The brougham was a token of harmony, of the fine conditions papa would this time offer: he had usually come for her in a hansom, with a four-wheeler behind for the boxes. The four-wheeler with the boxes on it was actually there, but mamma was the only lady with whom she had ever been in a conveyance of the kind always of old spoken of by Moddle as a private carriage. Papa's carriage was, now that he had one, still more private, somehow, than mamma's; and when at last she found herself quite on top, as she felt, of its inmates and gloriously rolling away, she put to Miss Overmore, after another immense and talkative squeeze, a question of which the motive was a desire for information as to the continuity of a certain sentiment. "Did papa like you just the same while I was gone?" she enquired--full of the sense of how markedly his favour had been established in her presence. She had bethought herself that this favour might, like her presence and as if depending on it, be only intermittent and for the season. Papa, on whose knee she sat, burst into one of those loud laughs of his that, however prepared she was, seemed always, like some trick in a frightening game, to leap forth and make her jump. Before Miss Overmore could speak he replied: "Why, you little donkey, when you're away what have I left to do but just to love her?" Miss Overmore hereupon immediately took her from him, and they had a merry little scrimmage over her of which Maisie caught the surprised perception in the white stare of an old lady who passed in a victoria. Then her beautiful friend remarked to her very gravely: "I shall make him understand that if he ever again says anything as horrid as that to you I shall carry you straight off and we'll go and live somewhere together and be good quiet little girls." The child couldn't quite make out why her father's speech had been horrid, since it only expressed that appreciation which their companion herself had of old described as "immense." To enter more into the truth of the matter she appealed to him again directly, asked if in all those months Miss Overmore hadn't been with him just as she had been before and just as she would be now. "Of course she has, old girl--where else could the poor dear be?" cried Beale Farange, to the still greater scandal of their companion, who protested that unless he straightway "took back" his nasty wicked fib it would be, this time, not only him she would leave, but his child too and his house and his tiresome trouble--all the impossible things he had succeeded in putting on her. Beale, under this frolic menace, took nothing back at all; he was indeed apparently on the point of repeating his extravagance, but Miss Overmore instructed her little charge that she was not to listen to his bad jokes: she was to understand that a lady couldn't stay with a gentleman that way without some awfully proper reason.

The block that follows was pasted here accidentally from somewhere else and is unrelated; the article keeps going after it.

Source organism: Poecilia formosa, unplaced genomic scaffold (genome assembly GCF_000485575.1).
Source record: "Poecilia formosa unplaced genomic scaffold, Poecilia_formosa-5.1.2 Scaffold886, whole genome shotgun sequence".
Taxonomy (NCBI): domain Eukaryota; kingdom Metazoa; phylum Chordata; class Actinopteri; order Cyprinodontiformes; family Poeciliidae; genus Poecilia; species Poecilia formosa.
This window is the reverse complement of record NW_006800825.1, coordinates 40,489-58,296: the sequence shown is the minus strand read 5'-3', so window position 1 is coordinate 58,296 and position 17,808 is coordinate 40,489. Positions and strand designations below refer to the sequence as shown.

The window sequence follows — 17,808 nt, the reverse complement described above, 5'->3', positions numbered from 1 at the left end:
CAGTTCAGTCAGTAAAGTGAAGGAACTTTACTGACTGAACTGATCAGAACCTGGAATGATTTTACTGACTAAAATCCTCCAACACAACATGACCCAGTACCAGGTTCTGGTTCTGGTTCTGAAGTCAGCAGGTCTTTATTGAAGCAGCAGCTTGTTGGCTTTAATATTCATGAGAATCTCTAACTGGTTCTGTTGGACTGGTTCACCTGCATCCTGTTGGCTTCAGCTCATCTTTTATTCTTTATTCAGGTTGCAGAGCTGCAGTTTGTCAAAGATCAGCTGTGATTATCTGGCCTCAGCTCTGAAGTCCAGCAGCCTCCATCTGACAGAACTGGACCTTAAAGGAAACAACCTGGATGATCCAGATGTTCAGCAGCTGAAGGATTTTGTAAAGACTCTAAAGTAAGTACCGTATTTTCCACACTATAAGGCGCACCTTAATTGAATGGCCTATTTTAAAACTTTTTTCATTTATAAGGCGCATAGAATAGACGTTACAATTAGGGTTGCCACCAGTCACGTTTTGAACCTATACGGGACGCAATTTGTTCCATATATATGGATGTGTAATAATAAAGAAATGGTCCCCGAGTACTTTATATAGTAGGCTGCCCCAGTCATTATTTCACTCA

Maisie looked from one of her companions to the other; this was the freshest gayest start she had yet enjoyed, but she had a shy fear of not exactly believing them. "Well, what reason IS proper?" she thoughtfully demanded.

"Oh a long-legged stick of a tomboy: there's none so good as that." Her father enjoyed both her drollery and his own and tried again to get possession of her--an effort deprecated by their comrade and leading again to something of a public scuffle. Miss Overmore declared to the child that she had been all the while with good friends; on which Beale Farange went on: "She means good friends of mine, you know--tremendous friends of mine. There has been no end of THEM about--that I WILL say for her!" Maisie felt bewildered and was afterwards for some time conscious of a vagueness, just slightly embarrassing, as to the subject of so much amusement and as to where her governess had really been. She didn't feel at all as if she had been seriously told, and no such feeling was supplied by anything that occurred later. Her embarrassment, of a precocious instinctive order, attached itself to the idea that this was another of the matters it was not for her, as her mother used to say, to go into. Therefore, under her father's roof during the time that followed, she made no attempt


What Maisie Knew - 4/53